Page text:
4 more years of banding posts :(

Started Mar 6, 2012 | Discussions thread
Karl Burke Regular Member • Posts: 102
Re: Same as it ever was....

To wit: a bad workman blames his tools.

Totally agree.

With everything? Little anecdotes like his last line are deceptive, because they contain a certain truth; that a bad workman blames his tools when he doesn't know how to use them for what they are worth , but it is total BS that a good workman is always happy with his tools, and doesn't want, or can't benefit from, better tools.

This anecdote is usually quoted as a form of bravado, where people take pride in being able to say that they can do everything that needs to be done with the tools they have, fooling themselves into thinking that the people who want better tools can't use the old ones to their potential.

John, I think we can take it that a mature understanding of the aphorism includes the provisos that you mention, also as you say it's not a corollary to state that a good worker must always be happy with what he has when he has reached the limits of what those tools can do for him.

I just think that because everyone is effectively looking at the "negatives" with a microscope these days, which no-one did back in the day, that we're discovering problems that in the big scheme of things aren't serious ones, compared to what the photograph is all about. Yes, if the D800 or another camera has better DR control then, yes, it would be better to have that option rather than not. However, I'll bet that at the end of an inspirational day's photographing whatever it is you photograph, that whether there was 1 stop more or less DR in the DNG won't be the determination of a successful artistic work for you, but it'll be whatever beauty you've captured. I tip my hat to those with greater interest in technical comparative work, but there's a danger that for some it becomes an end in itself - like ceaselessly searching for the "ultimate" film/developer combination.. The rapid advance in the capabilities of digital cameras in the last 10 years is fascinating and to think you can take publishable shots at 25,600 ISO now is just incredible.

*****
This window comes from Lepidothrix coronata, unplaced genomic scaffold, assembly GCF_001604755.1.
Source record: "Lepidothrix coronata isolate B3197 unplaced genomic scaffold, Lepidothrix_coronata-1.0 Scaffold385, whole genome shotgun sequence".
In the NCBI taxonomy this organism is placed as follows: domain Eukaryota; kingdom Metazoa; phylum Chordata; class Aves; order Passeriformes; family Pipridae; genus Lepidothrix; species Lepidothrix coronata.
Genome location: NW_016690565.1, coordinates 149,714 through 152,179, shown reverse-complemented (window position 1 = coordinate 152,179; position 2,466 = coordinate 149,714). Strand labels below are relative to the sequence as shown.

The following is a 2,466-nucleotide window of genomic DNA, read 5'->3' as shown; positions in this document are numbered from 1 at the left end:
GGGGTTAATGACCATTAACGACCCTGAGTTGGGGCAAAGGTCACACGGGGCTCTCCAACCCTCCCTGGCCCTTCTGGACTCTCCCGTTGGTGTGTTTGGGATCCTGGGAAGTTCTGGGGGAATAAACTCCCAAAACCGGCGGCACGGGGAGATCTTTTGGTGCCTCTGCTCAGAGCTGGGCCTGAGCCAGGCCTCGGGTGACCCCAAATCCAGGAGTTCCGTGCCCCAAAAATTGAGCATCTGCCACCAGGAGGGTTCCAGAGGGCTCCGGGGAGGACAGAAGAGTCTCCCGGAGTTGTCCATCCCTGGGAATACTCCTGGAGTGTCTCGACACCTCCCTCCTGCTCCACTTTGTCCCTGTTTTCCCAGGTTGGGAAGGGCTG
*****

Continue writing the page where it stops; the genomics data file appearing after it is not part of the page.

I've just returned from a Sebastiao Salgado exhibition here in Dublin and looking at his work makes me question my ideas and vision, not whether my cameras are wanting. Yep, let's keep (a bit of) one eye on the tech side - but not both. There are way too many hysterical posts (not including yours) which are generating heat but no light, and aren't advancing knowledge in any meaningful way.

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